Difference between revisions of "Python"

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(Reserved words (native to Python))
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*object-oriented (i.e. everything is an object).
*object-oriented (i.e. everything is an object).
==Reserved words (native to Python)==
==Reserved words / keywords (native to Python)==
and       elif      global  or
''Note: Keywords define the language’s rules and structure, and they cannot be used as variable names.''
  assert    else     if      pass
  break     except    import   print
  and     as    assert break  class  continue
  class     exec     in      raise
  def     del    elif    else    except  exec
  continue  finally   is      return
  finally  for   from    global  if      import
  def        for      lambda   try
in       is    lambda  not     or     pass
  del        from      not      while
print    raise  return  try    while   with
==Array slicing==
==Array slicing==

Revision as of 14:52, 23 April 2012

Python is an interpreted programming language created by Guido van Rossum in 1990. Python is fully dynamically typed and uses automatic memory management; it is thus similar to Perl, Ruby, Scheme, Smalltalk, and Tcl. Python is developed as an open source project, managed by the non-profit Python Software Foundation.

see: The tutorial and scripts for examples and NumPy for tips on using this module.


  • Python is strongly typed (i.e. types are enforced);
  • dynamically, implicitly typed (i.e. you don't have to declare variables);
  • case sensitive (i.e. var and VAR are two different variables); and
  • object-oriented (i.e. everything is an object).

Reserved words / keywords (native to Python)

Note: Keywords define the language’s rules and structure, and they cannot be used as variable names.

and      as     assert  break   class   continue
def      del    elif    else    except  exec
finally  for    from    global  if      import
in       is     lambda  not     or      pass
print    raise  return  try     while   with

Array slicing

If you have a list

nums = [1, 3, 5, 7, 8, 13, 20]

then the first 3 elements, middle 3 elements, and last 3 elements would be:

nums[:3]  #equals [1, 3, 5]
nums[2:5] #equals [5, 7, 8]
nums[-3:] #equals [8, 13, 20]

Note that Python allows negative list indices. The index -1 represents the last element, -2 the penultimate element, etc. Python also has more advanced slicing operators using the double colon (::) index operator. For example, the code:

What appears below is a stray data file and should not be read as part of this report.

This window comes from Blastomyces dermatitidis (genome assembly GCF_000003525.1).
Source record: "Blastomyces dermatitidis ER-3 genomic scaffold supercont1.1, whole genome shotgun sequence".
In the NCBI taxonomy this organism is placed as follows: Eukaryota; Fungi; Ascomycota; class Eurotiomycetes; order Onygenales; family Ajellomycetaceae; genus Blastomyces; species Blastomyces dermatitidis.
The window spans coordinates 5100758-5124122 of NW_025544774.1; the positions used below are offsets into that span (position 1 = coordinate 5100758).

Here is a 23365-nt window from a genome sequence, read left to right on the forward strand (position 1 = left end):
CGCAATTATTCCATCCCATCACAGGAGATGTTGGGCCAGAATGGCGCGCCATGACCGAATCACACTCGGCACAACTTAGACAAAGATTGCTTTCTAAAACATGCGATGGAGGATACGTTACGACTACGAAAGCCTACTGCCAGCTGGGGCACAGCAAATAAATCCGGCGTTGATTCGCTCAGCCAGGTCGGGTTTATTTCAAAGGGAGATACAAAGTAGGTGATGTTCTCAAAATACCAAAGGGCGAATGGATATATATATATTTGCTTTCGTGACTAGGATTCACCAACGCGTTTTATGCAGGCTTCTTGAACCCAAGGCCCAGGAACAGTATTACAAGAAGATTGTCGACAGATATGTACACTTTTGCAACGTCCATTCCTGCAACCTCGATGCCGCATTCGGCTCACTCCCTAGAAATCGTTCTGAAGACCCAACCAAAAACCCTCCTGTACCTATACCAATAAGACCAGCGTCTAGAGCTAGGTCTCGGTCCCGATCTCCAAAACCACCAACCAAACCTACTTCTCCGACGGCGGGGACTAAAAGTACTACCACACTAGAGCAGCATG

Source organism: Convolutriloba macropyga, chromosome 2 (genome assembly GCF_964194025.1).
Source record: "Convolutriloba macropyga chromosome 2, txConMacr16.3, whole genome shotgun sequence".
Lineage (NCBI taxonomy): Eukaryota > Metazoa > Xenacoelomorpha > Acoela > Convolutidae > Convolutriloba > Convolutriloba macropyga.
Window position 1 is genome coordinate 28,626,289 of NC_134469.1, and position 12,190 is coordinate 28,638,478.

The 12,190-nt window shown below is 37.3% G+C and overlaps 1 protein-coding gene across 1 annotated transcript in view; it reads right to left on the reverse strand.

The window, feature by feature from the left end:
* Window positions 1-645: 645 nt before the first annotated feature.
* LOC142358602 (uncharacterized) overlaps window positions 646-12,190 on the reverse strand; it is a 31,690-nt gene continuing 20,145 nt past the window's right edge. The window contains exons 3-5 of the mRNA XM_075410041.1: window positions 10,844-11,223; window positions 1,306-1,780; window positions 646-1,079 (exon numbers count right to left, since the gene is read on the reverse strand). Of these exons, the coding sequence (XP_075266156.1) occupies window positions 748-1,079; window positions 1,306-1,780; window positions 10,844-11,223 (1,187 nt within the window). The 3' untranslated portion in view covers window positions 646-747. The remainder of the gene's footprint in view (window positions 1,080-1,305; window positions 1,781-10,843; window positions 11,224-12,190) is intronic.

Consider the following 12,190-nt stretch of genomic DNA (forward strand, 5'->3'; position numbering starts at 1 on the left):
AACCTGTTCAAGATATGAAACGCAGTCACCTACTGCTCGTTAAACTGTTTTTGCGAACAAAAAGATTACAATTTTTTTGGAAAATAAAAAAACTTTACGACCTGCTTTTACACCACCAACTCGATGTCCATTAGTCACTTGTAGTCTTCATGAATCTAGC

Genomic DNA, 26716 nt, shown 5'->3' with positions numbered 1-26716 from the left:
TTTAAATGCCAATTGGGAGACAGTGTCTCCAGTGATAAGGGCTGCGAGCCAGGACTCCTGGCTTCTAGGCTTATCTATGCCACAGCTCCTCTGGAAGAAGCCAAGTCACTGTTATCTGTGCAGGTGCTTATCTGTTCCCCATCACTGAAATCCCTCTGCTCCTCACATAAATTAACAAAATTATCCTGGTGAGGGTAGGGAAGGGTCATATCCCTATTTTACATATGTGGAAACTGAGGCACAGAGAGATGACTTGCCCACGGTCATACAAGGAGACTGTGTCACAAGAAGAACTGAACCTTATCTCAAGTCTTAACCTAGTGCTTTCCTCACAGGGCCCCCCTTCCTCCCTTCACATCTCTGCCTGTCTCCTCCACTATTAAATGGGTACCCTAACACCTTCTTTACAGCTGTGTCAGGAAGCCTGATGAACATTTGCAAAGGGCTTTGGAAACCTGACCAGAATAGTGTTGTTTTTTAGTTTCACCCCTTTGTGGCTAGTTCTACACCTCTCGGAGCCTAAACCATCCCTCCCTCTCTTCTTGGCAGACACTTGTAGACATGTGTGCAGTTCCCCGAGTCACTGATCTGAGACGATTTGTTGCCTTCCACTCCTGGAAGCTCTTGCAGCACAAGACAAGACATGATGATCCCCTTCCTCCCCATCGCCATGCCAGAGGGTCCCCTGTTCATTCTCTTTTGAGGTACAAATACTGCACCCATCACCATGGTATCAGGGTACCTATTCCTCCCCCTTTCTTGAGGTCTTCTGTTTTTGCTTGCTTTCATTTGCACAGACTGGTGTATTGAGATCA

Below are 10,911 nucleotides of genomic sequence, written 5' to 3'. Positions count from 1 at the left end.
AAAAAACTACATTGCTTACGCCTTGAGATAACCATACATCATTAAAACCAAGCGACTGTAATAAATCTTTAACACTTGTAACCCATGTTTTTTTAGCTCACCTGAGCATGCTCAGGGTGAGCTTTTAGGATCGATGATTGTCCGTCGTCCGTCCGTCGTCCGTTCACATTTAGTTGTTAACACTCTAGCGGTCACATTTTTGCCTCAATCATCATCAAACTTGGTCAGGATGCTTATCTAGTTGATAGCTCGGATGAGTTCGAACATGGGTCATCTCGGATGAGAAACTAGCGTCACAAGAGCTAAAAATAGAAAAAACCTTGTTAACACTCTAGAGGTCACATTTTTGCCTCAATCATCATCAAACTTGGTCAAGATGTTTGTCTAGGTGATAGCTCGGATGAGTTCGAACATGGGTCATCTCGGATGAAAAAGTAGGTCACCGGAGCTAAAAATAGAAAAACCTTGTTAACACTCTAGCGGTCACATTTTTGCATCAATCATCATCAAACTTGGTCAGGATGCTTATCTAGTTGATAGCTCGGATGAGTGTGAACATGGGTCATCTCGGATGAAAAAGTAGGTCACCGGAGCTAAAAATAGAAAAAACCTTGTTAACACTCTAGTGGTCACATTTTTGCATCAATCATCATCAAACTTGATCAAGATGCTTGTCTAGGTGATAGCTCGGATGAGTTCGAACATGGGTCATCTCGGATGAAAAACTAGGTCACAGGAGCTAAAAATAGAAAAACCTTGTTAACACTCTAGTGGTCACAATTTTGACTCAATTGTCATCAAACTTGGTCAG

nums[3::]  #equals [7, 8, 13, 20] (starting at index 3 going to the end)
nums[::3]  #equals [1, 7, 20] (starting at index 0 and getting every third element afterward)
nums[1::2] #equals [3, 7, 13] (starting at index 1 and getting every second element afterward)

Here document

Python supports heredocs delimited by single or double quotes repeated three times (i.e. ''' or """).

A simple example with variable interpolation is:

sender = 'Buffy the Vampire Slayer'
recipient = 'Spike'

Dear %(recipient)s,

I wish you to leave Sunnydale and never return.

Not Quite Love,
""" % locals())

The Template class described in PEP 292 (Simpler String Substitutions) provides similar functionality for variable interpolation and may be used in combination with the Python triple-quotes syntax.

Variadic functions

Python supports very flexible variadic functions. By marking variables with one asterisk (e.g. *var) the given variable is defined to be a tuple of all the extra arguments. By marking variables with two asterisks (e.g. **var) the given variable is a dictionary of all extra keyword arguments; the keys are strings, which are the names that were. Conventionally these are called "args" and "kwargs" respectively, but they may be something else, and packages often make good use of this ability to improve readability (e.g. BeautifulSoup). If they exist, these arguments must be the last one in the list.

def f(*args, **kwargs):
    print args
    print kwargs

>>> f(1, 2, "cow", "kitty")
(1, 2, "cow", "kitty")

>>> f(arg1=1, sample=2, name="cow", hero="kitty")
{"arg1": 1, "sample": 2, "name": "cow", "hero": "kitty"}

>>> f(1, 2, name="cow", hero="kitty")
(1, 2)
{"name": "cow", "hero": "kitty"}

>>> f(arg1=1, sample=2, name="cow", "kitty")
SyntaxError "Non-keyword arg after keyword arg"

Conversely you may also pass in a tuple or dictionary using the same asterisk-notation and have it automatically expand to fill.

def g(a, b, c):
    print a, b, c

>>> mytuple = 1,2,3
>>> mydict = {"a": "first", "b": "second", "c": "third"}
>>> g(*mytuple)
1 2 3
>>> g(**mydict)
first second third
>>> g(**{"a": "first"})
TypeError "g() takes exactly 3 non-keyword arguments (got 1)"
>>> g(**{"a": "first", "b": "second", "c": "third", "d": "fourth"})
TypeError "g() got an unexpected keyword argument 'd'"

Version history

  • 3.x
    • Python 3.2.3 — 2012-04-10
    • Python 3.0.1 — 2009-02-13
  • 2.x
    • Python 2.7.3 — 2012-04-09
    • Python 2.6.1 — 2008-12-04
    • Python 2.5.4 — 2008-12-23
    • Python 2.5.2 — 2008-02-22
    • Python 2.5.1 — 2007-04-18
    • Python 2.4.4 — 2006-10-18
    • Python 2.4.2 — 2005-09-28

See also



  • PyMedia — module for wav, mp3, ogg, avi, divx, dvd, cdda, etc. file manipulations.
  • ID3 — ID3 tagging in Python



External links

Online books/tutorials